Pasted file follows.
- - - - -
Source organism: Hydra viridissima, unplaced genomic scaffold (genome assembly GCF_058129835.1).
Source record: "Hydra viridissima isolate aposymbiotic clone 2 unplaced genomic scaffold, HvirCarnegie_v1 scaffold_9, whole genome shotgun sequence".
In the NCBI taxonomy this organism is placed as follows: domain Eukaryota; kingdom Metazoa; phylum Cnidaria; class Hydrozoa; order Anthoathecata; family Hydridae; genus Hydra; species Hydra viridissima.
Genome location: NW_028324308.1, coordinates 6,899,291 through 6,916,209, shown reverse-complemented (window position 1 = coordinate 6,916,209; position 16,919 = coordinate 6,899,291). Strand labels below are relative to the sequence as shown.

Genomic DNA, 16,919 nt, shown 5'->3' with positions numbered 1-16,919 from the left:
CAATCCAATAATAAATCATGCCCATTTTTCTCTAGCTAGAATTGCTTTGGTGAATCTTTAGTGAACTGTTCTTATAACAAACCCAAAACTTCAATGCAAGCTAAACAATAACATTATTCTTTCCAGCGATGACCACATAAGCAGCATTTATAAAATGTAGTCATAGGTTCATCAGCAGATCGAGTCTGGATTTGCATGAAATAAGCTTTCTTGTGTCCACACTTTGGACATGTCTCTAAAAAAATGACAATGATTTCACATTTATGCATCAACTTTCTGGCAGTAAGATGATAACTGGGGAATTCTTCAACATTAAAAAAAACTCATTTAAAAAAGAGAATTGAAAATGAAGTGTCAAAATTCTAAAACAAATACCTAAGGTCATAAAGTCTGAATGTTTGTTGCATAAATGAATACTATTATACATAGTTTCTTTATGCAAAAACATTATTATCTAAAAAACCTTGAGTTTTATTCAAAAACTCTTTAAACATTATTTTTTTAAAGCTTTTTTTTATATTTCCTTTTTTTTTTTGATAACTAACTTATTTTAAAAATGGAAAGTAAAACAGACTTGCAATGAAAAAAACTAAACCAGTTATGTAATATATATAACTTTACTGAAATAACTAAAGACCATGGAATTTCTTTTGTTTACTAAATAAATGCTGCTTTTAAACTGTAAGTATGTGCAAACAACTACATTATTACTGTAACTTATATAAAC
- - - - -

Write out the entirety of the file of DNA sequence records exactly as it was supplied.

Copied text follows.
Source organism: Hydra viridissima, unplaced genomic scaffold (genome assembly GCF_058129835.1).
Source record: "Hydra viridissima isolate aposymbiotic clone 2 unplaced genomic scaffold, HvirCarnegie_v1 scaffold_9, whole genome shotgun sequence".
In the NCBI taxonomy this organism is placed as follows: domain Eukaryota; kingdom Metazoa; phylum Cnidaria; class Hydrozoa; order Anthoathecata; family Hydridae; genus Hydra; species Hydra viridissima.
Genome location: NW_028324308.1, coordinates 6,899,291 through 6,916,209, shown reverse-complemented (window position 1 = coordinate 6,916,209; position 16,919 = coordinate 6,899,291). Strand labels below are relative to the sequence as shown.

Genomic DNA, 16,919 nt, shown 5'->3' with positions numbered 1-16,919 from the left:
CAATCCAATAATAAATCATGCCCATTTTTCTCTAGCTAGAATTGCTTTGGTGAATCTTTAGTGAACTGTTCTTATAACAAACCCAAAACTTCAATGCAAGCTAAACAATAACATTATTCTTTCCAGCGATGACCACATAAGCAGCATTTATAAAATGTAGTCATAGGTTCATCAGCAGATCGAGTCTGGATTTGCATGAAATAAGCTTTCTTGTGTCCACACTTTGGACATGTCTCTAAAAAAATGACAATGATTTCACATTTATGCATCAACTTTCTGGCAGTAAGATGATAACTGGGGAATTCTTCAACATTAAAAAAAACTCATTTAAAAAAGAGAATTGAAAATGAAGTGTCAAAATTCTAAAACAAATACCTAAGGTCATAAAGTCTGAATGTTTGTTGCATAAATGAATACTATTATACATAGTTTCTTTATGCAAAAACATTATTATCTAAAAAACCTTGAGTTTTATTCAAAAACTCTTTAAACATTATTTTTTTAAAGCTTTTTTTTATATTTCCTTTTTTTTTTTGATAACTAACTTATTTTAAAAATGGAAAGTAAAACAGACTTGCAATGAAAAAAACTAAACCAGTTATGTAATATATATAACTTTACTGAAATAACTAAAGACCATGGAATTTCTTTTGTTTACTAAATAAATGCTGCTTTTAAACTGTAAGTATGTGCAAACAACTACATTATTACTGTAACTTATATAAAC